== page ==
With Turkey joining the fray in Afrin and inching closer to Aleppo, a critical city over which Syrian forces have already fought a bloody battle, Bashar Assad has a choice: either escalate his military conflict with Turkey and its proxies, or come to a settlement. To win a military victory in the region, Assad would need to move his forces along the southern edge of Afrin until they reach the Turkish border in the west and then turn farther south until pro-Turkish forces in Idlib – a region largely controlled by another Turkish proxy, Hayat Tahrir al-Sham – are surrounded. Assad will try to encircle Turkish proxies in Idlib and cut off their supply routes to Turkey.
From the regime’s perspective, therefore, working with the Kurds makes sense. It can use the 8,000-10,000 Kurdish fighters from the People’s Protection Units, or YPG, in Afrin to repel the Turkish invasion and avoid expending its own resources. It also makes sense for the Kurds, who are facing a Turkish assault with few allies, since the U.S. has said it will not support the YPG in Afrin.
But Turkey has its own plans to surround the YPG and cut off access to its allies. On Feb. 20, Erdogan announced that the Turkish military will in the next several days attempt to envelop Afrin, blocking the YPG from receiving support from pro-Assad forces. Turkey and Assad are therefore applying the same strategy to different regions, while trying to avoid a confrontation that could draw in more outside powers and escalate the conflict.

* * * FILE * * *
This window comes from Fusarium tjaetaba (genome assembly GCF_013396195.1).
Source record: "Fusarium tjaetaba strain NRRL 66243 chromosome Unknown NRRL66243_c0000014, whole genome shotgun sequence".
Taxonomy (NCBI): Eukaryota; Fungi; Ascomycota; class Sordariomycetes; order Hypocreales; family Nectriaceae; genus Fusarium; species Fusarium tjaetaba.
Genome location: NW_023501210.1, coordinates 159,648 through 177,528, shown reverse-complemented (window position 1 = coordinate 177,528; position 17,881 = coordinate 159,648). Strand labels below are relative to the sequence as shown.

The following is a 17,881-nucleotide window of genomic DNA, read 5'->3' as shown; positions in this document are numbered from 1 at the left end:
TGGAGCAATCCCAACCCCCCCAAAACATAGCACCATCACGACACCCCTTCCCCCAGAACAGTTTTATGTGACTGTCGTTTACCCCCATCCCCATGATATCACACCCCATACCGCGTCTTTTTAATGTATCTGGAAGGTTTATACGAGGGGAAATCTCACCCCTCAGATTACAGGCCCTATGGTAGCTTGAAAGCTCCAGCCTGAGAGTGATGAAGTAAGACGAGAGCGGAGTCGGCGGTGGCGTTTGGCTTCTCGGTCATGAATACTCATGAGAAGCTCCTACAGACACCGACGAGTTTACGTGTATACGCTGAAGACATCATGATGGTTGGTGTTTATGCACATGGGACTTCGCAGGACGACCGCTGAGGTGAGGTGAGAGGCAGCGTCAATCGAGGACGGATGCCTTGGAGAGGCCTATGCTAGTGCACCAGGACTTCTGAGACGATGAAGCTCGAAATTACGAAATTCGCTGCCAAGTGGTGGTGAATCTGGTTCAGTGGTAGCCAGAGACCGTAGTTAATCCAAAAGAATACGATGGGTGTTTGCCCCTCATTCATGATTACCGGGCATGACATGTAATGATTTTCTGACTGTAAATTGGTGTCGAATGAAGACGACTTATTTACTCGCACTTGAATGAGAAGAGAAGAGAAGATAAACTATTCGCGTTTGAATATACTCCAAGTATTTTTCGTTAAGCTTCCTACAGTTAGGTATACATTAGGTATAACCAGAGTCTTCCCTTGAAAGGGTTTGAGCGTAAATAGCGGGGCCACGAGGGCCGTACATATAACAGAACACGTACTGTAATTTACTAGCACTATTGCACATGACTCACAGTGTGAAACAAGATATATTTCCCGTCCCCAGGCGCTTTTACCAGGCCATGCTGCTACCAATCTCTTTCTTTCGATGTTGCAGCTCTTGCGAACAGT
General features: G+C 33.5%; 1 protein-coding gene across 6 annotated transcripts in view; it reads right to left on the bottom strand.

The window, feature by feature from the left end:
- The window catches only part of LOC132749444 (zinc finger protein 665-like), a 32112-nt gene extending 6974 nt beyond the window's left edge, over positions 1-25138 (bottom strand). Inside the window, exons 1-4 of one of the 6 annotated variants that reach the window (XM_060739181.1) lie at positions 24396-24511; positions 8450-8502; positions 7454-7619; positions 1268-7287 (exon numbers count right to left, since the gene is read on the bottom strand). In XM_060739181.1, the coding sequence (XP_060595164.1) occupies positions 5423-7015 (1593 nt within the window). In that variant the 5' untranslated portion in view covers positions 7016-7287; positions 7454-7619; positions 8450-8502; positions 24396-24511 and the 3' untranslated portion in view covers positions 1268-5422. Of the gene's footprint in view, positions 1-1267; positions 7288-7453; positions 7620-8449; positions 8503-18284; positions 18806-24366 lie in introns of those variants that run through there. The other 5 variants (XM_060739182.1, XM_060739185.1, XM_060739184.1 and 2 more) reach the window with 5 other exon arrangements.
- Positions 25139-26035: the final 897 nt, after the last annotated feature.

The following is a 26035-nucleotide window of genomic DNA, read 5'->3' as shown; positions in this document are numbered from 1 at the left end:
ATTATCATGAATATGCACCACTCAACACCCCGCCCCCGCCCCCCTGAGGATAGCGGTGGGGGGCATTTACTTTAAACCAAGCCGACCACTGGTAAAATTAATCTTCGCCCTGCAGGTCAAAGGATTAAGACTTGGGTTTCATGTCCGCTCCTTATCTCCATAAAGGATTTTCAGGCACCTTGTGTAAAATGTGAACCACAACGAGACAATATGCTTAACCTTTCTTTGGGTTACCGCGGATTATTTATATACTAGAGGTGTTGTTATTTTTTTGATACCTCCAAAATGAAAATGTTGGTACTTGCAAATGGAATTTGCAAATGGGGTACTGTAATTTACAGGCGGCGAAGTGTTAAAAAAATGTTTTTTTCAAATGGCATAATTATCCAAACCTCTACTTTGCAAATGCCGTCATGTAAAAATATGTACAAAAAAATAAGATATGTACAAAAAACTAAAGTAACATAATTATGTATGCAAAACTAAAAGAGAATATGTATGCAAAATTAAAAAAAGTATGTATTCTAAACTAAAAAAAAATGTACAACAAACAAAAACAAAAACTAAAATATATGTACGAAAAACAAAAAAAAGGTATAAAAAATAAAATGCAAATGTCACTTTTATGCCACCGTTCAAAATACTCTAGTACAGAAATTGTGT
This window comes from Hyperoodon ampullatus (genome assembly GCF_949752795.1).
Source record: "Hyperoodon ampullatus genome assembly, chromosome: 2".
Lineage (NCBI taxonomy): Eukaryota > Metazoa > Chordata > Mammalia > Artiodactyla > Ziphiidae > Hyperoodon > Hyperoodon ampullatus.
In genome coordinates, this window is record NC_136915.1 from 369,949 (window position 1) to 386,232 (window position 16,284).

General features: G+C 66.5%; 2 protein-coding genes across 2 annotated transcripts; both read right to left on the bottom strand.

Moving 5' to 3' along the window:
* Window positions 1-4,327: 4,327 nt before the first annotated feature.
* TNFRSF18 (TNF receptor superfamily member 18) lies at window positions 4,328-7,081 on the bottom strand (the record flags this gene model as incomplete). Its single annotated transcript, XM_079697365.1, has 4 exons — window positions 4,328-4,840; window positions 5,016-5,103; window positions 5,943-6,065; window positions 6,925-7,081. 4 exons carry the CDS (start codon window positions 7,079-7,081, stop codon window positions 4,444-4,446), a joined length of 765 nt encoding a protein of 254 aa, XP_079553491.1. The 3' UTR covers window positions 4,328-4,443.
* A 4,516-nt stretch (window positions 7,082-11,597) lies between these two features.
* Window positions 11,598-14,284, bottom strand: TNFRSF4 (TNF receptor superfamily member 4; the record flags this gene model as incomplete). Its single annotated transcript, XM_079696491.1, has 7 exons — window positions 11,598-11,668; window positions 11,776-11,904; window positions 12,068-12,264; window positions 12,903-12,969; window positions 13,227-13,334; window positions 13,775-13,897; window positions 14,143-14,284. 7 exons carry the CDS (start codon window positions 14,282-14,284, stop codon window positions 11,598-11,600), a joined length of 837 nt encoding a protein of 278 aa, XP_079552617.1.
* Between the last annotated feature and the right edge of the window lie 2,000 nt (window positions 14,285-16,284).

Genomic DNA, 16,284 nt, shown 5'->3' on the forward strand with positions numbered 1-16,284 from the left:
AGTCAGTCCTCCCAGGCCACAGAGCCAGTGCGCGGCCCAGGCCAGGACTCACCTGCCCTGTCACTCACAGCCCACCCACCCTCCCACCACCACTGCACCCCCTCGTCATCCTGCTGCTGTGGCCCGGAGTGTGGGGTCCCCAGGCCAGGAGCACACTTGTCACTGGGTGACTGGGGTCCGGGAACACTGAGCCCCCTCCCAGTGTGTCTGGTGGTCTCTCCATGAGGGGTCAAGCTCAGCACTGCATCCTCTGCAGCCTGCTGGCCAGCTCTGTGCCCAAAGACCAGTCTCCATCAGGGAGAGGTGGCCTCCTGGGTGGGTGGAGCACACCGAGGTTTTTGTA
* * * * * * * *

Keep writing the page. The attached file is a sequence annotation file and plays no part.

This situation could give rise to a tactical settlement in Afrin. Faced with the risk of a far bloodier battle than it anticipated, Turkey may be willing to halt its advance if the Syrian regime – and by extension, Iran and Russia – agrees to move the Kurds out of Afrin and Manbij to an area east of the Euphrates, and if it could also guarantee to control the Kurds’ actions thereafter. The Syrian government could then take control of areas that have been held by semi-autonomous Kurdish entities for several years. The Syrian Kurds might also agree to this arrangement – it would allow them to avoid even more bloodshed, and they could negotiate a role for themselves in the Syrian government. Iran, an Assad ally, might also accept an agreement because it would reverse Turkey’s advance east. Such a settlement wouldn’t end the Syrian war, but it would help temper the conflict in Afrin.